Associate Professor of History, Wellesley College
(781) 283-2635 / Fax: (781) 283-3661
Valerie Ramseyer is a historian of the medieval Mediterranean, with a focus on southern Italy and Sicily in the early Middle Ages (c. 500-1100). She received her BA from Smith College and her MA and PhD from the University of Chicago. She has taught at Wellesley College since 1999.
Professor Ramseyer teaches courses on medieval Europe and the medieval Mediterranean from c. 300 to 1300 AD. Topics of her courses include the fall of the Roman empire and the establishment of the barbarian kingdoms in late antiquity; the history of Byzantium and Islam in the early Middle Ages; the Carolingian empire and its successor states; Europe in the high Middle Ages; heresy and popular religion; religious persecution and the crusading movement; and the history of medieval Italy. She also teaches a seminar on 12th-century Europe.
Professor Ramseyer published a book in 2006 entitled The Transformation of a Religious Landscape: Medieval Southern Italy, 850-1150. The book was a study of religious life in the Lombard Principality of Salerno in the ninth and tenth centuries and of the dramatic changes that occurred in the eleventh and early twelfth centuries as a result of the Norman conquest of southern Italy and the program of church reform carried out by the archbishop of Salerno and the abbey of Cava. The book was awarded the 2007 Helen and Howard R. Marraro prize for best book on Italian History by the Society for Italian Historical Studies.
Currently Professor Ramseyer is working on a book project examining religion in early medieval southern Italy and Sicily and the relationship between Christian, Muslim, and Jewish communities. She is also writing an article on caves in the medieval Mediterranean and their utilization as monasteries, religious houses, residences, and villages. Finally she is writing a book that provides a survey of the history of southern Italy and Sicily in the Early Middle Ages (c. 500-1100).
In recent years Professor Ramseyer has received fellowships to support her research from a variety of sources, including the American Council on Learned Societies, the National Endowment for the Humanities, the American Philosophical Society, and the Medieval Academy of America.
Professor Ramseyer is involved in a number of professional organizations, including the Medieval Academy of America, the New England Medieval Conference, the Society for Italian Historical Studies, the American Catholic Historical Association, and the Charles Homer Haskins Society. She has organized sessions recently for the annual meetings of the American Historical Association, the Medieval Academy of America, and the International Conference on Medieval Studies held in Leeds, U. K. She has also translated texts and articles from both Latin and Italian.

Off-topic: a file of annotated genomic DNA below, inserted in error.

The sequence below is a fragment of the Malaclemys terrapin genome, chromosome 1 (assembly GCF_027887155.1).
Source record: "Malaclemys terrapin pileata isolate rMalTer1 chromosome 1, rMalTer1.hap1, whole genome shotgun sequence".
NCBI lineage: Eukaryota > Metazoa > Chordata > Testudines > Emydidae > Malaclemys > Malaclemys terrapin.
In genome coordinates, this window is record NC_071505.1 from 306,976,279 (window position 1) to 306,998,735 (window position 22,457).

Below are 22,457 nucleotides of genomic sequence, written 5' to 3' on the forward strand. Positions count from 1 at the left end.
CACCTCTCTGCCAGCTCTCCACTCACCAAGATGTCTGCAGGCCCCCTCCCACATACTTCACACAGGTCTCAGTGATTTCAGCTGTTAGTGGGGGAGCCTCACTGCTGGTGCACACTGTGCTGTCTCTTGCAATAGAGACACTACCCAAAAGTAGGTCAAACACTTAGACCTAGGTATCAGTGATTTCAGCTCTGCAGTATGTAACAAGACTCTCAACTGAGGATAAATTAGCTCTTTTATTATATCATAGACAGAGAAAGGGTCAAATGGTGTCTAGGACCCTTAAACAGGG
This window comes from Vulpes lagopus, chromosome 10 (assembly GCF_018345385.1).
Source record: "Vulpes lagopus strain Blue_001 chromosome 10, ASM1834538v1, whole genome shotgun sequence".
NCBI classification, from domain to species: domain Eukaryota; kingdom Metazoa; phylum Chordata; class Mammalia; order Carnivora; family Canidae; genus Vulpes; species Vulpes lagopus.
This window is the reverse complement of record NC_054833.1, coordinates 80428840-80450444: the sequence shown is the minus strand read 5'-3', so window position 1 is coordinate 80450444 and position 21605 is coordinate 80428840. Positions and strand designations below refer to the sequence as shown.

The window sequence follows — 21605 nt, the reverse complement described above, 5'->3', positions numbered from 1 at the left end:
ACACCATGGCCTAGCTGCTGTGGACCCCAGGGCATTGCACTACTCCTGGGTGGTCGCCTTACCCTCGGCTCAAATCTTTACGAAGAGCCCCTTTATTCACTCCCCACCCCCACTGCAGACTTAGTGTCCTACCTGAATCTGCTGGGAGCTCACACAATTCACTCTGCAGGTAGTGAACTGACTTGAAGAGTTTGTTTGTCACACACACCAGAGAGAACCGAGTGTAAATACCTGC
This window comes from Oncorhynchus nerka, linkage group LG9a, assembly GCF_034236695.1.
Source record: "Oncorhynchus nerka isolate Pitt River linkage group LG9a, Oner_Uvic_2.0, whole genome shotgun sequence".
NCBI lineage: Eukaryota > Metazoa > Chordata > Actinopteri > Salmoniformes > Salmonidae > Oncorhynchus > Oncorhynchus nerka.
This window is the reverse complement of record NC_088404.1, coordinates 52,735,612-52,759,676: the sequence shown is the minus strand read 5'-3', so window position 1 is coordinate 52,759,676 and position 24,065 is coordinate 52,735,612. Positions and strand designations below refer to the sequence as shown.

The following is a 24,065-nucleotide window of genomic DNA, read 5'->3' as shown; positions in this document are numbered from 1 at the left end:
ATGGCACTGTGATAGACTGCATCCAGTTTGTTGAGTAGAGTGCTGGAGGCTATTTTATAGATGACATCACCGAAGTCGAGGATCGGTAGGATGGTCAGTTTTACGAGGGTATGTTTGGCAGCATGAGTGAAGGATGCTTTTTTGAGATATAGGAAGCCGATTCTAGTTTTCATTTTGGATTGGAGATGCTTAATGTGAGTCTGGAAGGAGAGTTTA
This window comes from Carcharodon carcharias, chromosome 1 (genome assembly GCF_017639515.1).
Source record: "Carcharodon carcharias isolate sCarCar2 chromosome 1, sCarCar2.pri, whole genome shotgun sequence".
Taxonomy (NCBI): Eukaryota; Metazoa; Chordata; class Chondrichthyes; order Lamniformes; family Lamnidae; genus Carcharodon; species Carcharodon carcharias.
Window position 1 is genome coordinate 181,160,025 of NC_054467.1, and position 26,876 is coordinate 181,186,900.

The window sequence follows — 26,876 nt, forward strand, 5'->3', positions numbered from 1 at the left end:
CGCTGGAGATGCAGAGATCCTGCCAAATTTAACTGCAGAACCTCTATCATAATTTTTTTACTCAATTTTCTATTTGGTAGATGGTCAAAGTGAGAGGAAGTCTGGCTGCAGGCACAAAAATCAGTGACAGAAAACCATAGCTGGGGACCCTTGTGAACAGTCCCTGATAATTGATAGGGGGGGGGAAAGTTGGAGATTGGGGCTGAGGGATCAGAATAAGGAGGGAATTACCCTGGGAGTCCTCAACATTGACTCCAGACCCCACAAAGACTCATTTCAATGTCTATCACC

The Transformation of a Religious Landscape: Medieval Southern Italy, 850-1150
(Cornell University Press, 2006, in Barbara Rosenwein’s series, “Conjunctions of Religion and Power in the Medieval Past”)
Awarded the Helen and Howard R. Marraro prize for best book on Italian History (2007) by the Society for Italian Historical Studies
“Land Leasing and Legal Status in Southern Italy,” “Family and Marriage in Lombard Salerno,” “Property Rights and the Legal System in Salerno” and “Proprietary Religious Houses in the Diocese of Salerno,” in Medieval Italy: Texts in Translation, ed. Katherine L. Jansen, Joanna Drell, and Frances Andrews (University of Pennsylvania Press, 2009)
“Pastoral Care as Military Action: the Ecclesiology of Alfanus I Archbishop of Salerno (1058-85)” in The Bishop Reformed: Studies in Episcopal Culture and Power in the Central Middle Ages, ed. John Ott and Anna Trumbore (Ashgate, 2007)
“The Archdiocese of Salerno, c. 500-1250,” “Archbishop Alfanus I of Salerno (1058-85),” and “The Abbey of the Holy Trinity of Cava,” in The International Encyclopaedia of the Middle Ages-Online, ed. Patrick Geary (Brepols Publisher, 2006-07)
"Religious Life in Eleventh-Century Salerno: The Church of Santa Lucia in Balnearia," in Haskins Society Journal XIII (Boydell & Brewer, 2002)
“Territorial Lordships in the Principality of Salerno, 1050-1150,” in Haskins Society Journal IX (Boydell & Brewer, 2001)
"Ecclesiastical Reorganization in the Principality of Salerno in the Late Lombard and Early Norman Period," in Anglo-Norman Studies XVII (Boydell & Brewer, 1995)
|Ecclesia sancti Michaelis Arcangeli quae sita est in crypta montis qui dicitur aureus|
|La Grotta dell'Angelo / The Hermitage of St. Michael the Archangel (8th-10th century)|
|Olevano sul Tusciano (SA) Italy|